On April 30, 2014, the Commonwealth Fund released its “Scorecard” on health performance results in the 50 states and the District of Columbia. The report, titled “Aiming Higher: Results from a Scorecard on State Health System Performance, 2014,” evaluates and ranks the states and the District based on indicators of health performance. Overall, the District came in 21st place, improving from its 24st place ranking in 2009, the year the last scorecard was released.
The rankings were based on forty-two (42) individual indicators of health performance that were grouped into four categories: (1) Access & Affordability, (2) Prevention & Treatment, (3) Potentially Avoidable Hospital Use & Cost, and (4) Healthy Lives. Although the District ranked among the top 25% of states in Access & Affordability, it fell behind many states in Avoidable Hospital Use & Cost (in which it was in the bottom fourth of states), and Prevention & Treatment, and Healthy Lives (in which it was in the bottom half of states.)
The rankings underscore an issue that is at the core of Legal Aid’s work—ensuring that low-income District residents have access to quality health care. Although the District has one of the lowest percentages of uninsured residents and one of the most generous medical assistance programs in the country, many District residents continue to face barriers to accessing quality health care. Indeed, Legal Aid and the DC Fiscal Policy Institute just released a comprehensive report on May 22, 2014 detailing many of these barriers, including improper denials and terminations of medical assistance.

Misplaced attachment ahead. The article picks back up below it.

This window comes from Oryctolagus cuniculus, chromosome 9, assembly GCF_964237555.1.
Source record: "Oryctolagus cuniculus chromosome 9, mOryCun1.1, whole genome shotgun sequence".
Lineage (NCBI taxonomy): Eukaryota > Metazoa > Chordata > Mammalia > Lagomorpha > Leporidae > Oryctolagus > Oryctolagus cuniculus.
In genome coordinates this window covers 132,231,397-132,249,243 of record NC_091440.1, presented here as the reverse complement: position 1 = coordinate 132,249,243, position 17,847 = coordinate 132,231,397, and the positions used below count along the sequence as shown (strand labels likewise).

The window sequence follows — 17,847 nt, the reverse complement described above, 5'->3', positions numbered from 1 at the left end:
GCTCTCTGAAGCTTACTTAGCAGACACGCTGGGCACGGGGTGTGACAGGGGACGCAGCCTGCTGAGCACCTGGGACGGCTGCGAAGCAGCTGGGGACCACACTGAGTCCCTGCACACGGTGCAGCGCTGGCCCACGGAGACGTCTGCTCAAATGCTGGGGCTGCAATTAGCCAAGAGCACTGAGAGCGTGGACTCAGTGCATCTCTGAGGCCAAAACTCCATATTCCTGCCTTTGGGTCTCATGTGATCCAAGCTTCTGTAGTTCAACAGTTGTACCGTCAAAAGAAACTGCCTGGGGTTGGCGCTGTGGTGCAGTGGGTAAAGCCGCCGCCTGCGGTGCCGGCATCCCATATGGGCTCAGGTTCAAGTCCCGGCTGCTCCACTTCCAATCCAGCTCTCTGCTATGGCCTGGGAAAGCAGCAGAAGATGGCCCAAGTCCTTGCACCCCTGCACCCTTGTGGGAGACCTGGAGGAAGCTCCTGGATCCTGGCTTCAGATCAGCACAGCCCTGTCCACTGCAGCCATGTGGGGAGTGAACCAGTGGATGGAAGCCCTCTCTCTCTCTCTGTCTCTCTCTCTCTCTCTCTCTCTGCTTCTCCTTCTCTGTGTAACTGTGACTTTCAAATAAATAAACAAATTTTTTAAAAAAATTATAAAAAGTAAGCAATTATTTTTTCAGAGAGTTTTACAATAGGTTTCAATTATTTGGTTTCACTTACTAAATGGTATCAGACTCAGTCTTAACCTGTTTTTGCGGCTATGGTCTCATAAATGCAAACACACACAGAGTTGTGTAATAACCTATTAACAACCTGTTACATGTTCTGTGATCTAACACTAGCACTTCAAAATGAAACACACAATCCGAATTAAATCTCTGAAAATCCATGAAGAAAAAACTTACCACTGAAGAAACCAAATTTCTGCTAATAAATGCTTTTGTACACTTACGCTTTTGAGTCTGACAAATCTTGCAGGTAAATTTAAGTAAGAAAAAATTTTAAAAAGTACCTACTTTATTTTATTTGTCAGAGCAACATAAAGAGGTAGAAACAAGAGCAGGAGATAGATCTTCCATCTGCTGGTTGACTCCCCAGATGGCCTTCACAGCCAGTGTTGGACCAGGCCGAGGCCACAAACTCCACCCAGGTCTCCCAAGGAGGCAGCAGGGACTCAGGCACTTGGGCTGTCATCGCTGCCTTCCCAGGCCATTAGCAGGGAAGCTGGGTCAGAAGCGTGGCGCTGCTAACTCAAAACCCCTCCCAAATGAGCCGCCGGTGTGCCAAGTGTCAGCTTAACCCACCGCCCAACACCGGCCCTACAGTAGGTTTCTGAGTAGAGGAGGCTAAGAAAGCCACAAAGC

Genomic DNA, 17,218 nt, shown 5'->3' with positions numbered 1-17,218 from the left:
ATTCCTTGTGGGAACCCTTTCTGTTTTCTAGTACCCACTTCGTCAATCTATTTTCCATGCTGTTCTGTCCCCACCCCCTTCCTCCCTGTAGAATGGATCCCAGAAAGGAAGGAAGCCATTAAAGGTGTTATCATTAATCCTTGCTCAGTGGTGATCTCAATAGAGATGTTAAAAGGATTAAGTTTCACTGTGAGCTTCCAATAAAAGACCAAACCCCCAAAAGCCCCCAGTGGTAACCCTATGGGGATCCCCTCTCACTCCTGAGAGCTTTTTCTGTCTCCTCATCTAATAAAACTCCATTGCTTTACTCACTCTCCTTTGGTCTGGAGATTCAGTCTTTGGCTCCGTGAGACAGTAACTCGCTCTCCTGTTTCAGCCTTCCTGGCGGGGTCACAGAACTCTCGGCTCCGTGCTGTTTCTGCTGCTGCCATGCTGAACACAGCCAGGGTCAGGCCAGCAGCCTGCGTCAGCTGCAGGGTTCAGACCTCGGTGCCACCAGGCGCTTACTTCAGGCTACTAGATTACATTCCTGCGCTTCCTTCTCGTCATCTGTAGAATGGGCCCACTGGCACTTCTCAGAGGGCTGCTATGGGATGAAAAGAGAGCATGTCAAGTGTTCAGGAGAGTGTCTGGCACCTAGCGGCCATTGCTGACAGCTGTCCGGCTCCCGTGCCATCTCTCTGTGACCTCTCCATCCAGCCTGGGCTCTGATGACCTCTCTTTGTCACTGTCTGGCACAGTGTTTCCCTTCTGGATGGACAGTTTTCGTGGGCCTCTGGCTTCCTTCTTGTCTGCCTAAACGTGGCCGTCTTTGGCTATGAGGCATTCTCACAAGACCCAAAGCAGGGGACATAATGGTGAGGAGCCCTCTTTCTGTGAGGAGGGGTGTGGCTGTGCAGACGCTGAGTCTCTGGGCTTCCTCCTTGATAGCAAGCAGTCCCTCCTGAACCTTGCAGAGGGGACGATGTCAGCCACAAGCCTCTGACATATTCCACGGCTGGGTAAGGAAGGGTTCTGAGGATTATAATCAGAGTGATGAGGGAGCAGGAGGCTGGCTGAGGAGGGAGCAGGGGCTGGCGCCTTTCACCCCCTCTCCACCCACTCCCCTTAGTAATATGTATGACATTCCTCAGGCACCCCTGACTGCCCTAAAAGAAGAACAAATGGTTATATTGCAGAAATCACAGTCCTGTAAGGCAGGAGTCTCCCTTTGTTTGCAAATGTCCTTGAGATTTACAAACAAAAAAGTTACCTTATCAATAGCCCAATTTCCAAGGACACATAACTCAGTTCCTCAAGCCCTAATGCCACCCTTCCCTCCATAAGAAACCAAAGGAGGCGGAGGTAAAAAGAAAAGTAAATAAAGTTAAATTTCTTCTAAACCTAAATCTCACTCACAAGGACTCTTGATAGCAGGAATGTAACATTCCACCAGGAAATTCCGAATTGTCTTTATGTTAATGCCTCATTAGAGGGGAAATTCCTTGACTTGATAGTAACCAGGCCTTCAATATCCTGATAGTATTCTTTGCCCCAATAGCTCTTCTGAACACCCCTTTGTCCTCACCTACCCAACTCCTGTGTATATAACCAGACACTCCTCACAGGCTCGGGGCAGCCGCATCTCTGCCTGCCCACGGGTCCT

The District can continue to improve its health outcomes only if it removes barriers to access. The report we recently issued discusses many steps that the District can take to guarantee that struggling District residents receive the critical safety net benefits including increasing staff at service centers, eliminating unnecessary in-person recertification requirements, and enhancing language accessibility. Legal Aid will continue to work with the District to break down these barriers and make the District a leader in delivering quality, accessible health care.